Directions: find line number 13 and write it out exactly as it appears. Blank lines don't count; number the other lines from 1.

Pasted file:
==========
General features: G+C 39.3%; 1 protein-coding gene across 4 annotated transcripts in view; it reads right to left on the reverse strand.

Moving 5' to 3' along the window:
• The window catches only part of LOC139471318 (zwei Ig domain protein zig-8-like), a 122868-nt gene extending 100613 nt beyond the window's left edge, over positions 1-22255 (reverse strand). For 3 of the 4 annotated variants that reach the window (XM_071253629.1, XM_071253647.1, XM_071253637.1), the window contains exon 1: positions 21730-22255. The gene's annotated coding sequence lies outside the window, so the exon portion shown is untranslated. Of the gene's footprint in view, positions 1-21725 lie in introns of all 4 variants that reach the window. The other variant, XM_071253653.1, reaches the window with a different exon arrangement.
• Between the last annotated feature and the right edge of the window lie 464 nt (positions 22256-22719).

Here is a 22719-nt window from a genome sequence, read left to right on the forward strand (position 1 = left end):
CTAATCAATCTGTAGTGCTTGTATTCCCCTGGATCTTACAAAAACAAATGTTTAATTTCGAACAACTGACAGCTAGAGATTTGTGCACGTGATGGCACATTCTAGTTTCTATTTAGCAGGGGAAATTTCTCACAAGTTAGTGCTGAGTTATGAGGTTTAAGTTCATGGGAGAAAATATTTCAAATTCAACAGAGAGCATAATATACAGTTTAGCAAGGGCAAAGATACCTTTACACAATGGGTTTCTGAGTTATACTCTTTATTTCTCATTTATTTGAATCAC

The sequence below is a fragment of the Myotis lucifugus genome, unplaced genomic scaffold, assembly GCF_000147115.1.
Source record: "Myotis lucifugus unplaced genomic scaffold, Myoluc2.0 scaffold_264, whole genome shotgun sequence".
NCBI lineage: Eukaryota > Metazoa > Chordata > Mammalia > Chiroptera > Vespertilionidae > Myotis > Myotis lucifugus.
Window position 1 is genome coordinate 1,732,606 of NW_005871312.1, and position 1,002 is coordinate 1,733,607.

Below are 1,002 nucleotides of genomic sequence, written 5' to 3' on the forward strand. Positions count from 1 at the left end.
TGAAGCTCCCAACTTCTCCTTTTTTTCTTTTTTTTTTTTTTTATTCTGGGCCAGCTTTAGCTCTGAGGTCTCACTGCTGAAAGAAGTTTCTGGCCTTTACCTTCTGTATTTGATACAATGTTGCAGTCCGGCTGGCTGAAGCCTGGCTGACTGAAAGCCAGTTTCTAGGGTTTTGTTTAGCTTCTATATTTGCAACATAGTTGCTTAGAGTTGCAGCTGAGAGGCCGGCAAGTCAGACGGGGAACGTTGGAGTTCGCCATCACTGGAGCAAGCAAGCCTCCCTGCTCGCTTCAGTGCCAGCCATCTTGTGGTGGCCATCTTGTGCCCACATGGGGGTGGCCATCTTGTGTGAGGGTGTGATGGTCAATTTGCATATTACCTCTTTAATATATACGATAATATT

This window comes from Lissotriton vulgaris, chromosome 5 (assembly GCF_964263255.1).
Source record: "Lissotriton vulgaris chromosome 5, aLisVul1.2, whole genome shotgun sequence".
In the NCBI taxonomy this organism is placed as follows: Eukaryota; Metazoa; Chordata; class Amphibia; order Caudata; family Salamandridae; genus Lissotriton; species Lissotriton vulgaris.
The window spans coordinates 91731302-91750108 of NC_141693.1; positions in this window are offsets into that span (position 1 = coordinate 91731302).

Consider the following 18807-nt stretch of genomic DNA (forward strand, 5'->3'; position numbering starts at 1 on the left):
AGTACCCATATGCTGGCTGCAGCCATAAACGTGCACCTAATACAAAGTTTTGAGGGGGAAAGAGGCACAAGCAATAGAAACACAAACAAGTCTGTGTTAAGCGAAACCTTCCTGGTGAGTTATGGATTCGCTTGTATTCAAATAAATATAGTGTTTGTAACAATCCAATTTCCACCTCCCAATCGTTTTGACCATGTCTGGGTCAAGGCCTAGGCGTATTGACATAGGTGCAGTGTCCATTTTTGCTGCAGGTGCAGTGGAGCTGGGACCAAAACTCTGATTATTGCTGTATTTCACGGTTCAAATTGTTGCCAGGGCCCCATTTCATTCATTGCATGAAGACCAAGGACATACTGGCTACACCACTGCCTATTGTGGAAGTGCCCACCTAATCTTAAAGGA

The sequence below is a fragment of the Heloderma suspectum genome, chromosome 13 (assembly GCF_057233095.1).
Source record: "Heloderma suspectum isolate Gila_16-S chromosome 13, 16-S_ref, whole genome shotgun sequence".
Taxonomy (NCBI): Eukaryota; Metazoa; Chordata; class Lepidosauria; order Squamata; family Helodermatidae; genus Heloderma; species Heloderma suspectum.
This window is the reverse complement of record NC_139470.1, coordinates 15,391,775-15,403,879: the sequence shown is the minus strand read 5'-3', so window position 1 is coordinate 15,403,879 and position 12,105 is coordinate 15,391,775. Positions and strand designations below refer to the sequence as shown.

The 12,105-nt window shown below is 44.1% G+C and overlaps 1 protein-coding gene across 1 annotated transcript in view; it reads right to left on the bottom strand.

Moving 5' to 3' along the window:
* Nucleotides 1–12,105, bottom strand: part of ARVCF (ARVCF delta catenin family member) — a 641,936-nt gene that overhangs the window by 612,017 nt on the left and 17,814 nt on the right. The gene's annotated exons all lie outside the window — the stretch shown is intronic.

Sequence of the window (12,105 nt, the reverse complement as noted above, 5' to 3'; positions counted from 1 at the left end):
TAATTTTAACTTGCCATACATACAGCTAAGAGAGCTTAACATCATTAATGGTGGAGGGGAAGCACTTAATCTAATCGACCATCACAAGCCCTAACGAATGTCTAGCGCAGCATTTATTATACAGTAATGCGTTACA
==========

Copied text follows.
This window comes from Lissotriton vulgaris, chromosome 5 (assembly GCF_964263255.1).